The method of rewriting information per a sector unit as in a magneto-optical disk, has not yet been established with CD-RW. However, if such a method will be practically used, it is likely that the number of rewriting to a specific sector will exceed 1,000 times, whereby the problem of deterioration due to repetitive overwriting will be more serious.

Accordingly, it has been an acute demand to improve the repetitive overwriting durability while securing the compatibility with the current CD standards as far as possible.

The present inventors have found the following solutions to the above-mentioned problems encountered in the course of developing CD-RW employing a phase-change medium, and the present invention has been accomplished on the basis of such solutions.

Namely, they have found specific groove width and groove depth whereby the compatibility of groove signals with CD can readily be obtained, and they have found a combination of a groove width, a recording layer composition and a multilayer structure, whereby adequate repetitive overwriting durability can be obtained.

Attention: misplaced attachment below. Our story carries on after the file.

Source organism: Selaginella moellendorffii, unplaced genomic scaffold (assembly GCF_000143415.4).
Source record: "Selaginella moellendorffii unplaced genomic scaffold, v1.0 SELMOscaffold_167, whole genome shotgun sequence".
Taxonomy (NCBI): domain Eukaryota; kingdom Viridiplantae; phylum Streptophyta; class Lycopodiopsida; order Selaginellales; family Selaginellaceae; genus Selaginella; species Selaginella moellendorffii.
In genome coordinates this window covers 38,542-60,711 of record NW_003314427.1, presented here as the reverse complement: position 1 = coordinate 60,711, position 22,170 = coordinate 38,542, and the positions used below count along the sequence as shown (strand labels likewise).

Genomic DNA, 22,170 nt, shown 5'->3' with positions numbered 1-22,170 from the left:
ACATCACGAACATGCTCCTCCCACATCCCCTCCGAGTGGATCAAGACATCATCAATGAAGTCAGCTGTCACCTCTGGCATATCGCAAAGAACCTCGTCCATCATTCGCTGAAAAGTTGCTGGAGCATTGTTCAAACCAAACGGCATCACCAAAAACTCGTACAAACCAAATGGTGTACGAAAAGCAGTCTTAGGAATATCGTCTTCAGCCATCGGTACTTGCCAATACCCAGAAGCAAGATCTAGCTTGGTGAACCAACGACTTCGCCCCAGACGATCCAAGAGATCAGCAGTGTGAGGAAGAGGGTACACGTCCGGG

Firstly, by the specific groove width, acceleration of the deterioration by repetitive overwriting due to a wobble has been reduced.

Further, they have found a recording layer composition whereby jitter can be suppressed to a low level in mark length modulation recording and which is excellent also in repetitive overwriting durability. They have also found that some recording layer composition is applicable also to media other than CD-RW.

Still further, they have found a multilayer structure whereby repetitive overwriting durability is good, uniformity of reflectance can readily be obtained, and the productivity is good.